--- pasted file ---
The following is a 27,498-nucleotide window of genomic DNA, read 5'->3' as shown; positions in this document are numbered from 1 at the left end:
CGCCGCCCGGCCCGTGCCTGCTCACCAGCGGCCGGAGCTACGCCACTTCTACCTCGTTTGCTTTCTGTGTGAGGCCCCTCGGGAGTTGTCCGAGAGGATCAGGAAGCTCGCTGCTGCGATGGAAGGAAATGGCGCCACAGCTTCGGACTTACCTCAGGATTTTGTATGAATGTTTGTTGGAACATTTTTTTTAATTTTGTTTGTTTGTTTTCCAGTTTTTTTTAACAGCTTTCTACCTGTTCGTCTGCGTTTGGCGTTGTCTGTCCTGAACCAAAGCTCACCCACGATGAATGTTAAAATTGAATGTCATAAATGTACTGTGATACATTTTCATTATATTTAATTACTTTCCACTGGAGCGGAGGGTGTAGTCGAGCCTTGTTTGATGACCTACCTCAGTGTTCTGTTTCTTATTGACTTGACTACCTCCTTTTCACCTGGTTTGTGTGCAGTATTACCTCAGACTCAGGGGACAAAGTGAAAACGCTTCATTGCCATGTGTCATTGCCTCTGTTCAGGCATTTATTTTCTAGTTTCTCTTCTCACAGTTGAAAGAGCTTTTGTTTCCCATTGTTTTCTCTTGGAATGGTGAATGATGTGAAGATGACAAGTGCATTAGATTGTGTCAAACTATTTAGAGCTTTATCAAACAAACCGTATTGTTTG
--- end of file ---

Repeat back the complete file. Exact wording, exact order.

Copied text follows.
The following is a 27,498-nucleotide window of genomic DNA, read 5'->3' as shown; positions in this document are numbered from 1 at the left end:
CGCCGCCCGGCCCGTGCCTGCTCACCAGCGGCCGGAGCTACGCCACTTCTACCTCGTTTGCTTTCTGTGTGAGGCCCCTCGGGAGTTGTCCGAGAGGATCAGGAAGCTCGCTGCTGCGATGGAAGGAAATGGCGCCACAGCTTCGGACTTACCTCAGGATTTTGTATGAATGTTTGTTGGAACATTTTTTTTAATTTTGTTTGTTTGTTTTCCAGTTTTTTTTAACAGCTTTCTACCTGTTCGTCTGCGTTTGGCGTTGTCTGTCCTGAACCAAAGCTCACCCACGATGAATGTTAAAATTGAATGTCATAAATGTACTGTGATACATTTTCATTATATTTAATTACTTTCCACTGGAGCGGAGGGTGTAGTCGAGCCTTGTTTGATGACCTACCTCAGTGTTCTGTTTCTTATTGACTTGACTACCTCCTTTTCACCTGGTTTGTGTGCAGTATTACCTCAGACTCAGGGGACAAAGTGAAAACGCTTCATTGCCATGTGTCATTGCCTCTGTTCAGGCATTTATTTTCTAGTTTCTCTTCTCACAGTTGAAAGAGCTTTTGTTTCCCATTGTTTTCTCTTGGAATGGTGAATGATGTGAAGATGACAAGTGCATTAGATTGTGTCAAACTATTTAGAGCTTTATCAAACAAACCGTATTGTTTG